New superannuation rules for high income earners

As Benjamin Franklin once said "nothing is certain except death and taxes." In the May 2012 budget the Federal Government announced higher superannuation taxes for those earning more than $300,000 p.a.

From 1st July 2012, if you earn more than $300,000 p.a. you will pay 30% tax on pre-tax contributions made into superannuation instead of the present 15% tax. Pre tax contributions are also known as concessional contributions and include employer contributions, salary sacrifice contributions and personal deductible contributions.

At this stage it is not known how a superannuation fund will administer this additional tax without knowing the member's personal income level. It is more likely that the tax office will need to administer the process after a person lodges their tax return and confirms their income.

According to the Government this new measure is going to hit approximately 128,000 high income earners across Australia. They have also indicated the definition of 'income' for the purpose of measuring the $300,000 threshold will include taxable income plus concessional superannuation contributions. Where the latter component pushes the individual above the $300,000 threshold they have indicated only the excess above $300,000 will be taxed at 30%.

On reflection it appears this could be an administration nightmare. There does not seem to be any logical way that a super fund will be able to determine whether to charge 15% or 30% on contributions until after the end of the financial year. As the definition of 'income' includes 'taxable income', no super fund will know this (or the individual) until that person completes their tax return.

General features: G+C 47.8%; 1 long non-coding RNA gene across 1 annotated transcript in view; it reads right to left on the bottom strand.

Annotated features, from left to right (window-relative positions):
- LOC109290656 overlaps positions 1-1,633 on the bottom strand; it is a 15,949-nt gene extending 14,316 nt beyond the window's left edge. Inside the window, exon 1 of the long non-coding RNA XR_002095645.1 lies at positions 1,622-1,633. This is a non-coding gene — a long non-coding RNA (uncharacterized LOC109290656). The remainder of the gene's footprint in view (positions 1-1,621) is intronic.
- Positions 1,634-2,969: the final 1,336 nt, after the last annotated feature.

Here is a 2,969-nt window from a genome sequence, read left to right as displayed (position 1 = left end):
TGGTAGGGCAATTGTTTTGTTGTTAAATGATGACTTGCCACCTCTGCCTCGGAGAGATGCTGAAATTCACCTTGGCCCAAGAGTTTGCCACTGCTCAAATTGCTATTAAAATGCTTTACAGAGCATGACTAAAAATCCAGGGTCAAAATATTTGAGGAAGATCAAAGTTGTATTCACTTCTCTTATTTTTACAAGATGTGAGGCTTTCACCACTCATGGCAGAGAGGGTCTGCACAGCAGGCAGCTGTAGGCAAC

The definition of 'income' also includes net investment losses which cannot be determined until after the end of any financial year. It would appear the only plausible way for this new tax to be administered would be for the tax office to apply some form of charge to the individual after they have lodged their tax return if it is determined they have exceeded the $300,000 income level for the year.

It is hard to see this additional tax being deducted at any level through their super fund if it can only be calculated once a year after completing a tax return. More likely, it will become an additional tax levied personally on the individual with perhaps the option to have the tax deducted through their nominated fund and will probably operate in a similar fashion to the super surcharge before that was abolished in 2005.

Either way It would seem we have been down this road before. The cost of administering an additional tax on a select few (around 1% of the work force) will soon be seen as inefficient and like the super surcharge, will be abolished by a future government as a cost cutting method.

If you are one of those within the 128,000 earning over $300,000 this additional tax will seem like an unfair impost on your ability to earn or make an income that only 1% of Australians can achieve and an additional obstacle for building a retirement nest egg.

30% concessional tax applied to superannuation contributions will still be less than your 46.5% top marginal tax rate so this should still not deter you from looking to superannuation as an option to reduce personal tax. Let's not forget either that the most anyone can contribute to super from 1st July 2012 as a concessional contribution will be $25,000 p.a. before attracting additional tax.


Rob Bourne has been involved in the financial services industry for over 35 years. As a practising financial adviser he focuses on the need for practical and down to earth financial education. The aim is to educate people through financial education so they can take control of their own financial future. Visit Rob's website here for more information on business opportunities, investing and financial education or the complete guide to superannuation a...

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